Posts Filed Under kick-ass wines

“There’s Liquid On The Brain” (Checking In With Primus And Claypool Cellars, 2018)

Vinted on June 21, 2018 binned in crowd pleaser wines, kick-ass wines, wine review

Primus Philly 2018

“When minds are dripping color, And there’s liquid on the brain
They laugh to one another, And politely go insane”

– Primus, The Dream

Last month, I had the pleasure of (once again) checking out the funky, entertaining, and technically dazzling band Primus, as they rolled through Philly on their Ambushing the Storm tour. Primus are currently playing with fellow prog-influenced band Mastodon in support of The Desaturating Seven, an at turns raucous, pretty, trippy, and virtuosic concept album based on Ul de Rico’s also trippy, gorgeous, and all-too-allegorically-topical-and-relevant-today (hey, one of the goblins is Orange… just sayin’…) children’s book The Rainbow Goblins. The album is played in its entirety during the show, with vibrant and also trippily-fantastic visual accompaniment that, I can tell you from personal experience, goes down even better with a wine-altered state of consciousness.

Primus Philly 2018 posterAs was the case last year, I got to tag along with the VIP Package ticket-holders as a guest of Chaney Claypool, wife of Primus front-man Les Claypool and (along with Les), proprietor of Sonoma-based Claypool Cellars, who have been mentioned on these virtual pages for over eight years (holy crap!) at this point. The current tour VIP package offers a Q&A session with the band, and a tasting of some of the more recent Claypool Cellars releases; given my penchant for awesome prog-y type tunes, and my pinch-me wine-thing day job, and my music-thing side-gig, you can probably guess that I was pretty pumped to spend an early-summer-ish evening watching my various worlds collide…

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Who’s Your Daddy… Of RRV Single Vineyard Pinot? (Davis Bynum Recent Releases)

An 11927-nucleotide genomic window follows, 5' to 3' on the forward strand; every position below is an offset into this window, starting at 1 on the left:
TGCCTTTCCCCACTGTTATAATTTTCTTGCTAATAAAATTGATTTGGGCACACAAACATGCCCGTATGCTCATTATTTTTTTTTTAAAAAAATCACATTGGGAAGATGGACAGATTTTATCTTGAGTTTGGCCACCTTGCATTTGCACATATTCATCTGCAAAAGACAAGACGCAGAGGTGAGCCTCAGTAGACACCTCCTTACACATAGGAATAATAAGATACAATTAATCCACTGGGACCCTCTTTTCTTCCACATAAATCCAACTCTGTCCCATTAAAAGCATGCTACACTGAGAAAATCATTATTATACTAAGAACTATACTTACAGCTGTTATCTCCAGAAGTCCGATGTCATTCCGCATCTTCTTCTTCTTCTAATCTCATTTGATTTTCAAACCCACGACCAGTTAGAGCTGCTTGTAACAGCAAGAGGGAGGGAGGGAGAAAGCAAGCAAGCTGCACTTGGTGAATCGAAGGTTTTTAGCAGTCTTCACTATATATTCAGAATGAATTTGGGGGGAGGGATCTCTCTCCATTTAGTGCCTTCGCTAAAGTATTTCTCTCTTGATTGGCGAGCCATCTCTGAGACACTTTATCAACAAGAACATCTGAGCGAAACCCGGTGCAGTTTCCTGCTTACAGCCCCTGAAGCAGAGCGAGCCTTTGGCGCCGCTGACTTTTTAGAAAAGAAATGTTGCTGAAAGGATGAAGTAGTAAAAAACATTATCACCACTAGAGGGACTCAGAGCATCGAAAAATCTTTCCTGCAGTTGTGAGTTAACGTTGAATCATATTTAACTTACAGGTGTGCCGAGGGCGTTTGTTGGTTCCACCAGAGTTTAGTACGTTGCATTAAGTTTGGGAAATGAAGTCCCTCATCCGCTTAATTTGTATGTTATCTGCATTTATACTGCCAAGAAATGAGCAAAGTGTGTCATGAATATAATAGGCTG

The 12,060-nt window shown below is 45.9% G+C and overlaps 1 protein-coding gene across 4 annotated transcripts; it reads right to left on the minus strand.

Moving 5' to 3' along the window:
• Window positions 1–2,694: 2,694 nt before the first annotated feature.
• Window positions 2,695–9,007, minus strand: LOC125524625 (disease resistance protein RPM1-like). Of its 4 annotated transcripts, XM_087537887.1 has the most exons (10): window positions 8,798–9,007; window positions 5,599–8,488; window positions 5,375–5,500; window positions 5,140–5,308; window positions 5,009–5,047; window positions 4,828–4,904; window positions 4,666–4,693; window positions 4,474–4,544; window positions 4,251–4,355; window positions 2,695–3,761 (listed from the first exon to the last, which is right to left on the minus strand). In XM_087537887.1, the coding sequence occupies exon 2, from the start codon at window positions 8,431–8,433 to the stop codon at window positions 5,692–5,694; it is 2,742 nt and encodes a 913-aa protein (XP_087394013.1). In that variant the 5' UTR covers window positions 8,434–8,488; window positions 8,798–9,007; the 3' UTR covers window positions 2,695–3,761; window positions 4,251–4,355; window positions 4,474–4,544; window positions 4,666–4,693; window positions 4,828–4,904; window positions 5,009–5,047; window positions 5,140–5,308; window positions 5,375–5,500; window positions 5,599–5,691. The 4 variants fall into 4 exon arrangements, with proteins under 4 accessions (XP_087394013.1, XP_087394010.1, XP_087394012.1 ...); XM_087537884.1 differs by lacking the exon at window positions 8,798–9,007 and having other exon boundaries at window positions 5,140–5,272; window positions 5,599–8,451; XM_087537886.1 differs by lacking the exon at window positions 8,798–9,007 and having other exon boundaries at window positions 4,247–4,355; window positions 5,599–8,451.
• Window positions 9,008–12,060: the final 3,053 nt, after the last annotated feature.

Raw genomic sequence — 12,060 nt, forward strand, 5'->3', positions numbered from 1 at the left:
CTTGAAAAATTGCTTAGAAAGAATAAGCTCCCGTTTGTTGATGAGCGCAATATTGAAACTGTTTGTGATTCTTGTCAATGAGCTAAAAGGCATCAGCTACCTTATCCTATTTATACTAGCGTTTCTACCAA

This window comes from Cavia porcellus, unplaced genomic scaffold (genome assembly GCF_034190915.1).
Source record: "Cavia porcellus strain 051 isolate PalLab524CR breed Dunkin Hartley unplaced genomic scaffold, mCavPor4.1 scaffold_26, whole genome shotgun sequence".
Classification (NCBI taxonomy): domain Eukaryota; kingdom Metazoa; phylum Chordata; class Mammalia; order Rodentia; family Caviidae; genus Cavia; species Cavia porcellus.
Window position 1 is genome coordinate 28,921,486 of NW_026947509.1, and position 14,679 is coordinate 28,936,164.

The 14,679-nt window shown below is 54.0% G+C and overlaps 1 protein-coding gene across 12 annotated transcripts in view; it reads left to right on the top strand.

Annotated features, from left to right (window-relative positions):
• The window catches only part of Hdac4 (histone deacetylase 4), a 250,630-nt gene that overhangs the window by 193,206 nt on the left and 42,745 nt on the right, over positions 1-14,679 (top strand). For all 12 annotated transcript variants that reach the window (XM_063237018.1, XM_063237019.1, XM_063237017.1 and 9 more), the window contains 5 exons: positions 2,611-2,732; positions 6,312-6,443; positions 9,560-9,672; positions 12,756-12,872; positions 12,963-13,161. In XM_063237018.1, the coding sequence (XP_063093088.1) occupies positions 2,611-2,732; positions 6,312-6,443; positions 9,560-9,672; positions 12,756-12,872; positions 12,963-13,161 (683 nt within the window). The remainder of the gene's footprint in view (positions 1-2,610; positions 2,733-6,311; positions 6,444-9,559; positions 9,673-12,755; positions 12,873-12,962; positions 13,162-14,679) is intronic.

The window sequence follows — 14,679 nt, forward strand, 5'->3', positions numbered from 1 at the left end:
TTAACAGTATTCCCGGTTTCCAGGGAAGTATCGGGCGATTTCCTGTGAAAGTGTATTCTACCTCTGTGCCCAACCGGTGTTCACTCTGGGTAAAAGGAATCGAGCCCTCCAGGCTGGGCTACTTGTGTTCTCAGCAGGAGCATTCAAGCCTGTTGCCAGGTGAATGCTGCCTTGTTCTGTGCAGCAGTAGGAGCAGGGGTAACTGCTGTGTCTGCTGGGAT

Vinted on June 6, 2018 binned in elegant wines, kick-ass wines, on the road, sexy wines, wine review
Zama Sushi

sushi – it’s not just for Pinot anymore

Recently, I was invited for a media-lunch-tasting-type-thingy in Philly with the affably hippie-ish-appearing Greg Morthole, who has been making wines for the Davis Bynum label since 2010. Davis Bynum wa purchased by Rodney Strong in 2007, and before that was a bit of a Sonoma-area legend, based on its eponymous founder.

That Davis Bynum (who passed away in 2017) is literally the daddy of Russian River Valley single-vineyard Pinot Noir, having harvested the first ever such varietal wine in 1973. Bynum got his start as a home winemaker in the 1950s, went pro in the 1960s, and at times had vineyard land in Napa and handshake grape deals with the Rochioli clan. And those last two sentences are a gross oversimplification of why Bynum’s name is well-regarded in the vinous world; I mean, this is also the former San Francisco Chronicle reporter who famously bought a box of grapes from Robert Mondavi for less than $2, once employed the about-as-legendary winemaker Gary Farrell, and used to haul grapes to his Albany winery in a 1946 Studebaker flatbed.

Morthole speaks fondly of Bynum, and if he’s suffering from any pressure-related performance anxiety related to making wines under Bynum’s name, he doesn’t betray an iota of it in his laid-back, California dude demeanor. Here’s what we tasted together over bites of Zama Sushi in Philly (and, yeah, Pinot works with sushi, depending on how earthy a cut you order, and how reserved your application of wasabi is…)…

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An “Unplugged” Spanish Quartet (Acustic Cellar Recent Releases)

Vinted on May 16, 2018 binned in kick-ass wines, on the road, overachiever wines, sexy wines, wine review

Acústic old vines 1